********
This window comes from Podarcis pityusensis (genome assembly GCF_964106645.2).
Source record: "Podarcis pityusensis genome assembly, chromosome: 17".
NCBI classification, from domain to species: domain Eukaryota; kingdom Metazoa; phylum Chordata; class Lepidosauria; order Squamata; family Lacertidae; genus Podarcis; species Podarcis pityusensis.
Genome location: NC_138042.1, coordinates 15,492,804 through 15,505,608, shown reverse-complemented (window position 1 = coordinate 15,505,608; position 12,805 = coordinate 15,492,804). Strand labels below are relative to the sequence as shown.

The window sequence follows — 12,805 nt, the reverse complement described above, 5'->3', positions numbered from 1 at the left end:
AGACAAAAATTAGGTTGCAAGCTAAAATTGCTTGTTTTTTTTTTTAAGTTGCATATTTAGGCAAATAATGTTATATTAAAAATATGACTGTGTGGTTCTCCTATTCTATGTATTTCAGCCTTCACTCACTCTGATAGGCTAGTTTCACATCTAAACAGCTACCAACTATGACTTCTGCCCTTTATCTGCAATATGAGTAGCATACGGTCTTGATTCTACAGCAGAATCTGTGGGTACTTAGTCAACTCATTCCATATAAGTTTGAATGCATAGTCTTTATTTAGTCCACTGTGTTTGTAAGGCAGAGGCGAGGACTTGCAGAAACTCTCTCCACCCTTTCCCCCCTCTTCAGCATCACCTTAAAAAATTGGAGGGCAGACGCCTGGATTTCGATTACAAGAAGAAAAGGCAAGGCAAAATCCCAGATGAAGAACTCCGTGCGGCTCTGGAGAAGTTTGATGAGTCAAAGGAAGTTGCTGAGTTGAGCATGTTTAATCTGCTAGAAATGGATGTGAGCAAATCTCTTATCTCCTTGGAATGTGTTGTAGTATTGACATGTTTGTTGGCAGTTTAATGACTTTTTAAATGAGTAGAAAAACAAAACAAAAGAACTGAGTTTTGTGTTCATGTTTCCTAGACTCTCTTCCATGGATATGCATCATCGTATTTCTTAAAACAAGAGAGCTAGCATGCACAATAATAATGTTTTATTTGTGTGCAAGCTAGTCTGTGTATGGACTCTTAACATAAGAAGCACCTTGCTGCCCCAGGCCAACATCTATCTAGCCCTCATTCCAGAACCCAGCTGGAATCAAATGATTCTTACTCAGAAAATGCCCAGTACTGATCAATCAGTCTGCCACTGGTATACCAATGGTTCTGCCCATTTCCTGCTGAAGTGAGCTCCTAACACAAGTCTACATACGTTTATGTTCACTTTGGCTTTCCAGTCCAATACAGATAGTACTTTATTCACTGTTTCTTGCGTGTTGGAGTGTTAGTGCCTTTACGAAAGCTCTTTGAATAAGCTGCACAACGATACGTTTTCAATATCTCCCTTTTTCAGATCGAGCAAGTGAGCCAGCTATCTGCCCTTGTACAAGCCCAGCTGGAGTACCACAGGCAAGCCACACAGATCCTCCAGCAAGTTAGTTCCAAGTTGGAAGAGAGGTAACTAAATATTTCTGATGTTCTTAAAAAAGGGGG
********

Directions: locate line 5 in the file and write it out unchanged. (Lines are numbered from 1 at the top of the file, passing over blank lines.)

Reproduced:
The window sequence follows — 12,805 nt, the reverse complement described above, 5'->3', positions numbered from 1 at the left end: